The Académie Julian was a crucible of the Nabis painters, with whom Vallotton began to be associated, probably around 1892 or 1893.

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The connection was based more on his colleagues’ appreciation of his daring style, especially his woodcuts, than on his direct embrace of their principles and ideals.

A self-portrait of the painter at age 20 shows a man who looks unlikely to join anything more demanding than friends at a dinner table, and even that with some reserve.

His short-cropped hair is brushed forward, his chin is a little weak, and he turns to confront the viewer with a wary look, perhaps suspicious, perhaps just a little shy.

He is dressed in a coat and wears a crisp, clean collar, not the uniform of a bohemian.

Four years later, he would marry the daughter of one of Paris's most prominent and prosperous art dealers, and the young painter would be financially, if not socially, comfortable for the rest of his life.

The Met exhibition, organized with the Royal Academy of Arts in London (where it was seen last summer), devotes considerable space to the woodcuts and prints made in Vallotton's early years in Paris, mostly before his marriage.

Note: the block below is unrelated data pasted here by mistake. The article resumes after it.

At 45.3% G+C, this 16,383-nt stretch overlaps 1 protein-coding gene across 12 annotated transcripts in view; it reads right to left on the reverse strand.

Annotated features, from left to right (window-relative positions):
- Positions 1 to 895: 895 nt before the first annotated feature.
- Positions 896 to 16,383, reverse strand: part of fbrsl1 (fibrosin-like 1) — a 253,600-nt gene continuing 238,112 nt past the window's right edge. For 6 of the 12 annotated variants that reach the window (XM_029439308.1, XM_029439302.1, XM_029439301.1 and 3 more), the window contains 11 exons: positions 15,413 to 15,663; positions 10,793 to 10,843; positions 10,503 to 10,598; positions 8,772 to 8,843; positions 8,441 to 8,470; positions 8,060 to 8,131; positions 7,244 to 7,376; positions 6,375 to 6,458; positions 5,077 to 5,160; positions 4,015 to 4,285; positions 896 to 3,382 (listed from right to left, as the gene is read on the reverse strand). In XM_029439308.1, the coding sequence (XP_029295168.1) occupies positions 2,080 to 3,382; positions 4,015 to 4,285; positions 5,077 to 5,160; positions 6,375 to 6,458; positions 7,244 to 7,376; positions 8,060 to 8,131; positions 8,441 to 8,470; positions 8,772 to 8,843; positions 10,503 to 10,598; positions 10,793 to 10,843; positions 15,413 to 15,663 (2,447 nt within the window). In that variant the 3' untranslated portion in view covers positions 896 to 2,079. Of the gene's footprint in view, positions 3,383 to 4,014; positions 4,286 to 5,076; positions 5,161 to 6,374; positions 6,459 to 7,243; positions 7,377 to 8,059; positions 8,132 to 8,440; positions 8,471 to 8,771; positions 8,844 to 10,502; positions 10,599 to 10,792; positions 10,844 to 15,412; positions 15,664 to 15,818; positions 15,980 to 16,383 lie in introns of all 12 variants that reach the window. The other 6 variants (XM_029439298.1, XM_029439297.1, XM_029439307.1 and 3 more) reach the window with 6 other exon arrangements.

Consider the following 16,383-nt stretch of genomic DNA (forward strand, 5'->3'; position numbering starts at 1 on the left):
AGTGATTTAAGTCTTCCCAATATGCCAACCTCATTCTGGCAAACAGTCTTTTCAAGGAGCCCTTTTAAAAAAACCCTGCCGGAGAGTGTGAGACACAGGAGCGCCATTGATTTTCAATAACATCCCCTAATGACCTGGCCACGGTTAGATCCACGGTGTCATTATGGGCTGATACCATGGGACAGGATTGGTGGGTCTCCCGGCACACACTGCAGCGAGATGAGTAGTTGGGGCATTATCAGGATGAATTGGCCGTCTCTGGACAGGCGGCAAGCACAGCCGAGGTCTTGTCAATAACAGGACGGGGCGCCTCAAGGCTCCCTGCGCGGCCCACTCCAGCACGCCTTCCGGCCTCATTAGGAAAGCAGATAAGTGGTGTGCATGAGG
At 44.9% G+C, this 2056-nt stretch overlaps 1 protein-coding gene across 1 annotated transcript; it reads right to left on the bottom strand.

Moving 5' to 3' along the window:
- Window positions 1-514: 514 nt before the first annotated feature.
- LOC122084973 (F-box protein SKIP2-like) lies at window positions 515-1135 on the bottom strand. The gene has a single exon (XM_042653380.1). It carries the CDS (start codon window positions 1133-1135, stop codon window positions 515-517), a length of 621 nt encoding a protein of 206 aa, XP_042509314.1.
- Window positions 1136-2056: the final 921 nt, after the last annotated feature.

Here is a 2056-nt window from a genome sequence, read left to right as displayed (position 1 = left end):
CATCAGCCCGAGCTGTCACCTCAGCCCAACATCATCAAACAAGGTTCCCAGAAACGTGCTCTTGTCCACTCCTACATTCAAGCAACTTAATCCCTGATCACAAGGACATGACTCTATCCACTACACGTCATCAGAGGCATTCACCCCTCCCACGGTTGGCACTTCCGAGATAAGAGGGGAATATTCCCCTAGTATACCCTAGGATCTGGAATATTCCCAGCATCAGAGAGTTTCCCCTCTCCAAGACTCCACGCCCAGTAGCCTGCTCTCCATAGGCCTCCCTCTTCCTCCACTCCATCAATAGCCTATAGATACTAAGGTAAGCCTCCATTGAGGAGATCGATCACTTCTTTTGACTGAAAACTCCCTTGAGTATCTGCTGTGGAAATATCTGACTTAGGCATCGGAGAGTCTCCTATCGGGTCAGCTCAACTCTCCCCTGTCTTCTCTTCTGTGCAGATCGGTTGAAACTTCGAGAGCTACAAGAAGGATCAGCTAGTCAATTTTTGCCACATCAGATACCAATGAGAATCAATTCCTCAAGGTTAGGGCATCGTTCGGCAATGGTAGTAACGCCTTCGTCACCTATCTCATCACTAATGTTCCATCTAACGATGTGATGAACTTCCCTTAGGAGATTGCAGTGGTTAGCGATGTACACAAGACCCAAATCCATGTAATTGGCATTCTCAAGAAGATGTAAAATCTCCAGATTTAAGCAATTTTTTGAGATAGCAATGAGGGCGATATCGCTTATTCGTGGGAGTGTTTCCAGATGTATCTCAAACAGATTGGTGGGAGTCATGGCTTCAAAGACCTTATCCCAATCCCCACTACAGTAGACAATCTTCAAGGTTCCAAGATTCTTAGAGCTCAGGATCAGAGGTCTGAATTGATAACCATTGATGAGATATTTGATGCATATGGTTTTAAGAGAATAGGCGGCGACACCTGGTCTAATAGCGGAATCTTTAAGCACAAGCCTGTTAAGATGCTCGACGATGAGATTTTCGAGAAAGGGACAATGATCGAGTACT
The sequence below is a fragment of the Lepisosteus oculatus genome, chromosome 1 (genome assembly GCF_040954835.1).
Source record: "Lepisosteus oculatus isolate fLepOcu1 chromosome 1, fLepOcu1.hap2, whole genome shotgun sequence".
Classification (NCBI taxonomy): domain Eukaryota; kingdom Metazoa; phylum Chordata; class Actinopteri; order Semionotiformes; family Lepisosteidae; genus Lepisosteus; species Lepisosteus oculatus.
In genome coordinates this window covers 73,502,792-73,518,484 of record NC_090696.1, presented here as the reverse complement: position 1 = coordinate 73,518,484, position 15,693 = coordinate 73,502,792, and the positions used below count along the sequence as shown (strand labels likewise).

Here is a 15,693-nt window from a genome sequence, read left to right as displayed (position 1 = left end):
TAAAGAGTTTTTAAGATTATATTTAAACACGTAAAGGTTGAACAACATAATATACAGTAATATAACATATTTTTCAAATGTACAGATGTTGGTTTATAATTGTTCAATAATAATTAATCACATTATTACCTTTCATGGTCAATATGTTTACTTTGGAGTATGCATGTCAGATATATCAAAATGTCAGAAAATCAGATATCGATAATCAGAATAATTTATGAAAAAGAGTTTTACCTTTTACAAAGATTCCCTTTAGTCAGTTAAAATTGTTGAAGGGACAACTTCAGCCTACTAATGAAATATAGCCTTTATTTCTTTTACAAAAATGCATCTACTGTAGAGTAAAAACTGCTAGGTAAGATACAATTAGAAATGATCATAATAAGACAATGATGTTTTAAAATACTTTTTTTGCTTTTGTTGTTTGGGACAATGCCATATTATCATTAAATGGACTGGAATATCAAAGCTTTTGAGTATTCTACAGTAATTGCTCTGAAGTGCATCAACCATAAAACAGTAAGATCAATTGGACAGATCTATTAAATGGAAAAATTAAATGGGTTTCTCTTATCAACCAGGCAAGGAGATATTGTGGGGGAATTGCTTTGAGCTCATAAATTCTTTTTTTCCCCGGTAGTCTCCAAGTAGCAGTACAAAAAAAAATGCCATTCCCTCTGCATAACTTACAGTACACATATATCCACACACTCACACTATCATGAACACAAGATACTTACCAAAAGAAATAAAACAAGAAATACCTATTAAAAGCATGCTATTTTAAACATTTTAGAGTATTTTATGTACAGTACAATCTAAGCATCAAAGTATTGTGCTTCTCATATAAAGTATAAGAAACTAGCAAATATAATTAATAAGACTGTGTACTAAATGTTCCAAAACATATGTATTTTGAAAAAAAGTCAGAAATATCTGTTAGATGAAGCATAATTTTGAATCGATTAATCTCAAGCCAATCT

These are daring works, often full of large blocks of deep black with delicate white lines to demarcate the edge of a sofa, the ribs of an umbrella or the slight trace of light reflecting off a violin bow as a man makes music for himself before a roaring fire.

Vallotton made images not just of the consumerism of the age — the shopping, gallivanting and dancing in the Latin Quarter — but also street protests, clashes with police, a carriage accident, and murder.

Vallotton made woodcuts and prints in part to survive as a young artist.

After his marriage, he moved more to painting.

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Some of the painted works express the brilliant powers of distillation and economy that made his prints so powerful, especially "The Ball," an 1899 painting that shows a girl chasing a red ball across a patch of sand.

She is seen from above, and the top half of the image is given over to dense foliage that mimics the dark fields of ink in the woodcuts.